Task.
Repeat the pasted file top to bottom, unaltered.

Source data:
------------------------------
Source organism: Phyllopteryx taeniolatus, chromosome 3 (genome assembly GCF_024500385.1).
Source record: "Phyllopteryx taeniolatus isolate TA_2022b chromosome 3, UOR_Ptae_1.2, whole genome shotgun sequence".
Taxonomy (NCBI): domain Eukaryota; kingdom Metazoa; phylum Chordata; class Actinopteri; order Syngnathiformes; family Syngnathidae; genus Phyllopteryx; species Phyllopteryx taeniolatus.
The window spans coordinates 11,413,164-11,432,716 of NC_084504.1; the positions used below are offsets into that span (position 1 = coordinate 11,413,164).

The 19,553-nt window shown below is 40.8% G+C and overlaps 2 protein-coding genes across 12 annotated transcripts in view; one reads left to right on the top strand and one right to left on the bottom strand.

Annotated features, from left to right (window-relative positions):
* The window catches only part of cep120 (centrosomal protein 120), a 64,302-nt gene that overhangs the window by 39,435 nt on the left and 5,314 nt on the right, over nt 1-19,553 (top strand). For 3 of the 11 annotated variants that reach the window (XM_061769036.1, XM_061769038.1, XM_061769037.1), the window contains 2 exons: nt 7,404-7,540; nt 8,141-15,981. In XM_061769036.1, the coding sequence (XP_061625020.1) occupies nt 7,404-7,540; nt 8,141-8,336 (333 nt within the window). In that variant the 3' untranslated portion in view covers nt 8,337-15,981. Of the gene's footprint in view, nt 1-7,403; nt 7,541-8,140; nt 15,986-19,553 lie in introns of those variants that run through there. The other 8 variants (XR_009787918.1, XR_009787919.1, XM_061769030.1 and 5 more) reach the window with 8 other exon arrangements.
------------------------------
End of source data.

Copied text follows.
Source organism: Phyllopteryx taeniolatus, chromosome 3 (genome assembly GCF_024500385.1).
Source record: "Phyllopteryx taeniolatus isolate TA_2022b chromosome 3, UOR_Ptae_1.2, whole genome shotgun sequence".
Taxonomy (NCBI): domain Eukaryota; kingdom Metazoa; phylum Chordata; class Actinopteri; order Syngnathiformes; family Syngnathidae; genus Phyllopteryx; species Phyllopteryx taeniolatus.
The window spans coordinates 11,413,164-11,432,716 of NC_084504.1; the positions used below are offsets into that span (position 1 = coordinate 11,413,164).

The 19,553-nt window shown below is 40.8% G+C and overlaps 2 protein-coding genes across 12 annotated transcripts in view; one reads left to right on the top strand and one right to left on the bottom strand.

Annotated features, from left to right (window-relative positions):
* The window catches only part of cep120 (centrosomal protein 120), a 64,302-nt gene that overhangs the window by 39,435 nt on the left and 5,314 nt on the right, over nt 1-19,553 (top strand). For 3 of the 11 annotated variants that reach the window (XM_061769036.1, XM_061769038.1, XM_061769037.1), the window contains 2 exons: nt 7,404-7,540; nt 8,141-15,981. In XM_061769036.1, the coding sequence (XP_061625020.1) occupies nt 7,404-7,540; nt 8,141-8,336 (333 nt within the window). In that variant the 3' untranslated portion in view covers nt 8,337-15,981. Of the gene's footprint in view, nt 1-7,403; nt 7,541-8,140; nt 15,986-19,553 lie in introns of those variants that run through there. The other 8 variants (XR_009787918.1, XR_009787919.1, XM_061769030.1 and 5 more) reach the window with 8 other exon arrangements.